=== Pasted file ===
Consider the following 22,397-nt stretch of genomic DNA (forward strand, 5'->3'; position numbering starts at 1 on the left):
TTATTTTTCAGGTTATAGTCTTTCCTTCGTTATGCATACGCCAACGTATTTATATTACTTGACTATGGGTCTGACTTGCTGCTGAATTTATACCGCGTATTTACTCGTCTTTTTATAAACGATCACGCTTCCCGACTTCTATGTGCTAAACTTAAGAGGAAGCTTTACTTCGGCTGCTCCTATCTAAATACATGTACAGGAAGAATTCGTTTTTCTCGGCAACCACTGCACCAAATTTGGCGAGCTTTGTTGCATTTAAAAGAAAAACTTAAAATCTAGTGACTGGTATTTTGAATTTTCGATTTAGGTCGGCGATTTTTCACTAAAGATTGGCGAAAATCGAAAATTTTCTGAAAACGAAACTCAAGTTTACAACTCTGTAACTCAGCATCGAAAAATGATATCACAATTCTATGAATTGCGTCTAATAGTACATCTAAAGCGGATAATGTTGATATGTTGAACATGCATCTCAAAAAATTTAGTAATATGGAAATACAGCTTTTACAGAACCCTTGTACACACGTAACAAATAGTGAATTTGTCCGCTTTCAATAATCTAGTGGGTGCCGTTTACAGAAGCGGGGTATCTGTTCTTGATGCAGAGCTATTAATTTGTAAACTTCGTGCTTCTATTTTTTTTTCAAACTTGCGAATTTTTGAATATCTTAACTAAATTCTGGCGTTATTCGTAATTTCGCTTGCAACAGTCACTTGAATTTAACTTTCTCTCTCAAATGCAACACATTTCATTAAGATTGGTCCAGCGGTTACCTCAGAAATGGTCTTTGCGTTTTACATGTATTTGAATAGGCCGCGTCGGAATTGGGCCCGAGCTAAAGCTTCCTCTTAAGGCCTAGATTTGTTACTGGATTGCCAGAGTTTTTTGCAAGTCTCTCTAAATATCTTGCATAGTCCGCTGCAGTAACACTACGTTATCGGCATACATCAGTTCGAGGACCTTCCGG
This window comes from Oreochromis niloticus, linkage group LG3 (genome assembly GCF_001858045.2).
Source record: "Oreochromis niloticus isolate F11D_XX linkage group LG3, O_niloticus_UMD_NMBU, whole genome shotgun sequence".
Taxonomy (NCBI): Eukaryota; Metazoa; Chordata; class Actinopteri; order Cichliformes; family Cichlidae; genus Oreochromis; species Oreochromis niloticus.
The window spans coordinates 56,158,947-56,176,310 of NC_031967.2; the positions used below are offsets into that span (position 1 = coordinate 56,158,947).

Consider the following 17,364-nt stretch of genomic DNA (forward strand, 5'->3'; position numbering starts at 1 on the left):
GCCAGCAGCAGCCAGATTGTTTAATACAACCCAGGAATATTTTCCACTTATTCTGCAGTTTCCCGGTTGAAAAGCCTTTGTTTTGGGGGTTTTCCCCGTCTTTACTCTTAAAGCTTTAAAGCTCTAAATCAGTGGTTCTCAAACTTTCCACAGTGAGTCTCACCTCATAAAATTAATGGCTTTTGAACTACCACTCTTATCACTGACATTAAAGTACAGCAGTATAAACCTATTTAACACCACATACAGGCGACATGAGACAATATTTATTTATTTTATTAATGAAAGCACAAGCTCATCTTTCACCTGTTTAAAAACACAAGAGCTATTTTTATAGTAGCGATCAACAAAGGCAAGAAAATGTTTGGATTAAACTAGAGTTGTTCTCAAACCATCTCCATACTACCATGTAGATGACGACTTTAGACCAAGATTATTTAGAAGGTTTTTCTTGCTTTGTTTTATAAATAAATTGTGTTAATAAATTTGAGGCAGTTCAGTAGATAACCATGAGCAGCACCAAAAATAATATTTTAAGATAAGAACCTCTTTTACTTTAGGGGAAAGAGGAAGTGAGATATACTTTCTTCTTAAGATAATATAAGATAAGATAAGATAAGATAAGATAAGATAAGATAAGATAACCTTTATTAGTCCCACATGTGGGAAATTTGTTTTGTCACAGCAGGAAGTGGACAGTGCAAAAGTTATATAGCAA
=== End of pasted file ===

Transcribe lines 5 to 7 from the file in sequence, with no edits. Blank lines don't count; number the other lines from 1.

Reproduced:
Taxonomy (NCBI): Eukaryota; Metazoa; Chordata; class Actinopteri; order Cichliformes; family Cichlidae; genus Oreochromis; species Oreochromis niloticus.
The window spans coordinates 56,158,947-56,176,310 of NC_031967.2; the positions used below are offsets into that span (position 1 = coordinate 56,158,947).

Consider the following 17,364-nt stretch of genomic DNA (forward strand, 5'->3'; position numbering starts at 1 on the left):